Did one of your female relatives serve in World War I as a nurse, in the Voluntary Aid Detachment or in the Ambulance corps? Then Age Exchange want to hear from you! The charity is working on a project entitled Children of the Great War and are inviting people to come down and share their stories with an interviewer. Women of The Great War takes place at The New Cavendish Club, and is free but booking is required. Don’t forget to being your letters, photographs and other treasures to be photographed. 8 Mar
Women’s History Month in East London
Forget one day, events celebrating the achievements of women are taking place throughout the month of March in East London. Just a few of the many exciting events taking place include: Women at the National Gallery (National Gallery, 8 and 22 Mar), Muhammad Ali And Me (Rich Mix, 9 Mar) and The Real World: Art, Gender and the Media Discussion (Whitechapel Gallery, 6 Mar). For the full programme visit the Alternative Arts website.
The Sistren at Fairfield Halls
History is brought to life at Croydon’s Fairfield Halls, as the true stories of three inspiring women who fought for equal rights are adapted for the stage in The Sistren. The women are: writer Mary Wollstonecraft, the founder of modern feminism; Claudia Jones, founder of the first Black British weekly newspaper and the Notting Hill Carnival; and suffragette Emma Lloyd Sproson, Wolverhampton’s first female councillor.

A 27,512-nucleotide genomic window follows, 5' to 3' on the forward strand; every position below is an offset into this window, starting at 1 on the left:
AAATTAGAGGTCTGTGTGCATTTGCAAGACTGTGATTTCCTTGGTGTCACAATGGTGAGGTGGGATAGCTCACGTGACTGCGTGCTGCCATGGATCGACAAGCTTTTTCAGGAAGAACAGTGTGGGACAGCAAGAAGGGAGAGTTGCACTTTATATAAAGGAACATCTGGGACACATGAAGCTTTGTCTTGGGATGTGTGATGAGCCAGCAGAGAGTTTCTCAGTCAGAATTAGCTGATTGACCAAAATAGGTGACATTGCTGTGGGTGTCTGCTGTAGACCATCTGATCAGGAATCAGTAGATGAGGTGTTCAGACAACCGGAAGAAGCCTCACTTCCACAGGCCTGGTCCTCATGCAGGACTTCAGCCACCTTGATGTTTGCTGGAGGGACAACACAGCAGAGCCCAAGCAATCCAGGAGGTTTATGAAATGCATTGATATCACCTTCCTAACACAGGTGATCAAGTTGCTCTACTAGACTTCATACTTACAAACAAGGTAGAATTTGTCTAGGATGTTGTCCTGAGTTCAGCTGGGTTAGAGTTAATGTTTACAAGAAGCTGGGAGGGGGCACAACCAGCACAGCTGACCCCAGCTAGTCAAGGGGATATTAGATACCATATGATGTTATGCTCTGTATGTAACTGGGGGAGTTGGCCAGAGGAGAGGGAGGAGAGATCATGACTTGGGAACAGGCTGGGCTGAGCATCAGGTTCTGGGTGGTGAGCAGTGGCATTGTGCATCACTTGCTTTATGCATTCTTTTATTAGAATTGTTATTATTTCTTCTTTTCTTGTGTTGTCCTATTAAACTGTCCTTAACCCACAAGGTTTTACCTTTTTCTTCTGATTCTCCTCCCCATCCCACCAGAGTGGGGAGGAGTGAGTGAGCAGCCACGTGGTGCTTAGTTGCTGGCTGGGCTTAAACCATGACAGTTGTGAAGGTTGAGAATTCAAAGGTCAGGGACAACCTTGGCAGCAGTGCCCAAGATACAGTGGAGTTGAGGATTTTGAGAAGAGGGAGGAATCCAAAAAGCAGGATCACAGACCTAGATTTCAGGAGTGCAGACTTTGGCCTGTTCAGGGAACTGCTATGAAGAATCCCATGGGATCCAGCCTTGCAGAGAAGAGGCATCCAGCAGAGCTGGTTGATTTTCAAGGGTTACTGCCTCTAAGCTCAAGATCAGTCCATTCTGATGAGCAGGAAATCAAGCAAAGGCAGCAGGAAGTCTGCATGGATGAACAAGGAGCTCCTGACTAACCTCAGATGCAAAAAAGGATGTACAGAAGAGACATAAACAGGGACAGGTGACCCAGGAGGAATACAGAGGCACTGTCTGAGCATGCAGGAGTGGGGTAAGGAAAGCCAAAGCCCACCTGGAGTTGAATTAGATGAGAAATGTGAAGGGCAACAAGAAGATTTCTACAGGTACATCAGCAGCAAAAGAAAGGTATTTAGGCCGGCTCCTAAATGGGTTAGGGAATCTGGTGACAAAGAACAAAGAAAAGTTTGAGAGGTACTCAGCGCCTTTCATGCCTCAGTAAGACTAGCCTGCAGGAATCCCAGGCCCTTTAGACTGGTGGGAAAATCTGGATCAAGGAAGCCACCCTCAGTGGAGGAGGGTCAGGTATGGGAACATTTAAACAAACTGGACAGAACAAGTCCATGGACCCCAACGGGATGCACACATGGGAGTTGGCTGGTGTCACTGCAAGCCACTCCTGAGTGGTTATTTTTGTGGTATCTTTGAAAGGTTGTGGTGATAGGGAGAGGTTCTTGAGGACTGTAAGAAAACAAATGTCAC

Birds Eye View Film Festival
The Birds Eye View film festival, celebrating female filmmakers, doesn’t properly start until 8 April but the organisers are hosting a special launch event on International Women’s Day, with a screening of Wonder Women! The Untold Story of American Superheroines. The documentary traces the story of the Wonder Woman figure and introduces real-life superheroines. 8 Mar]]>
Every visit to London should include these top London attractions. Not only are they fascinating and unique, but they’re also all free!
And we’re not the only ones to think they’re pretty good. These world-class venues were the top 10 free attractions in 2012 across London – and England too (source: VisitEngland Annual Survey of Visits to Visitor Attractions).
Home of the Rosetta Stone, Parthenon sculptures and mummies of Ancient Egypt, the British Museum is a treasure trove of world history and culture. The collection is free to explore, though some special exhibitions are ticketed. Free temporary displays currently include Perfect Timing: The Mostyn Tompion Clock and Wise Men From The East: Zoroastrian Traditions In Persia And Beyond.
Located along the River Thames in Bankside, Tate Modern is the bright, spacious and throbbing hub of modern and contemporary art in London. There are free guided tours of this former power station every day, or you can explore the collections yourself – from Russian Revolutionary Posters to Cubist works by Picasso, Duchamp and Diego Rivera.